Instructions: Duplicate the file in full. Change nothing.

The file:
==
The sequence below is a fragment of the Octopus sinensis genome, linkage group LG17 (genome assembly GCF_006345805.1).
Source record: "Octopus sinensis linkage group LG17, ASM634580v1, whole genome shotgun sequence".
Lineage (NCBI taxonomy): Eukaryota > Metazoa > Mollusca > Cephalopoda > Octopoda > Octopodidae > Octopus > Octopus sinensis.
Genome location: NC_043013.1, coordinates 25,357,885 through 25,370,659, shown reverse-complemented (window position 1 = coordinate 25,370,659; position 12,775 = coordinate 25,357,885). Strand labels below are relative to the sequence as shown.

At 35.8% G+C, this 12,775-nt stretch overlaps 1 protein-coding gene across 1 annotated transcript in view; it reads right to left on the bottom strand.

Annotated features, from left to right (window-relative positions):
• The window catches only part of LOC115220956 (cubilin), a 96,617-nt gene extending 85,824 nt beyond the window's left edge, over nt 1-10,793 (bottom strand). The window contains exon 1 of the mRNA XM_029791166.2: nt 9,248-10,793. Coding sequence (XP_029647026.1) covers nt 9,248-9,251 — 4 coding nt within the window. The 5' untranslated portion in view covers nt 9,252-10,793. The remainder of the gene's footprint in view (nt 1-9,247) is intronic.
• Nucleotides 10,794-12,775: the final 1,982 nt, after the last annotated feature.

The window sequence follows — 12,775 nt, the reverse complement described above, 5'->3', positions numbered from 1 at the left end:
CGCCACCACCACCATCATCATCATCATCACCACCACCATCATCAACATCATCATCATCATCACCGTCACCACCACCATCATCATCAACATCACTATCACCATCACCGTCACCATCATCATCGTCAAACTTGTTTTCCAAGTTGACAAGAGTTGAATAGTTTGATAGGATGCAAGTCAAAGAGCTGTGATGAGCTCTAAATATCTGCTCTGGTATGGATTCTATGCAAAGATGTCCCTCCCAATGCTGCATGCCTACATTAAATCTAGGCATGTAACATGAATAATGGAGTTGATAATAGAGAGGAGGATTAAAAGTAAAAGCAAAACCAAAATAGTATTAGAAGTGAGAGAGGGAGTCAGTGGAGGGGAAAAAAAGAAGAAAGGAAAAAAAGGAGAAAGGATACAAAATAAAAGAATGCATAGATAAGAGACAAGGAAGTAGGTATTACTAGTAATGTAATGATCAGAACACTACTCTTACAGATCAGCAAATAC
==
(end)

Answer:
The sequence below is a fragment of the Octopus sinensis genome, linkage group LG17 (genome assembly GCF_006345805.1).
Source record: "Octopus sinensis linkage group LG17, ASM634580v1, whole genome shotgun sequence".
Lineage (NCBI taxonomy): Eukaryota > Metazoa > Mollusca > Cephalopoda > Octopoda > Octopodidae > Octopus > Octopus sinensis.
Genome location: NC_043013.1, coordinates 25,357,885 through 25,370,659, shown reverse-complemented (window position 1 = coordinate 25,370,659; position 12,775 = coordinate 25,357,885). Strand labels below are relative to the sequence as shown.

At 35.8% G+C, this 12,775-nt stretch overlaps 1 protein-coding gene across 1 annotated transcript in view; it reads right to left on the bottom strand.

Annotated features, from left to right (window-relative positions):
• The window catches only part of LOC115220956 (cubilin), a 96,617-nt gene extending 85,824 nt beyond the window's left edge, over nt 1-10,793 (bottom strand). The window contains exon 1 of the mRNA XM_029791166.2: nt 9,248-10,793. Coding sequence (XP_029647026.1) covers nt 9,248-9,251 — 4 coding nt within the window. The 5' untranslated portion in view covers nt 9,252-10,793. The remainder of the gene's footprint in view (nt 1-9,247) is intronic.
• Nucleotides 10,794-12,775: the final 1,982 nt, after the last annotated feature.

The window sequence follows — 12,775 nt, the reverse complement described above, 5'->3', positions numbered from 1 at the left end:
CGCCACCACCACCATCATCATCATCATCACCACCACCATCATCAACATCATCATCATCATCACCGTCACCACCACCATCATCATCAACATCACTATCACCATCACCGTCACCATCATCATCGTCAAACTTGTTTTCCAAGTTGACAAGAGTTGAATAGTTTGATAGGATGCAAGTCAAAGAGCTGTGATGAGCTCTAAATATCTGCTCTGGTATGGATTCTATGCAAAGATGTCCCTCCCAATGCTGCATGCCTACATTAAATCTAGGCATGTAACATGAATAATGGAGTTGATAATAGAGAGGAGGATTAAAAGTAAAAGCAAAACCAAAATAGTATTAGAAGTGAGAGAGGGAGTCAGTGGAGGGGAAAAAAAGAAGAAAGGAAAAAAAGGAGAAAGGATACAAAATAAAAGAATGCATAGATAAGAGACAAGGAAGTAGGTATTACTAGTAATGTAATGATCAGAACACTACTCTTACAGATCAGCAAATAC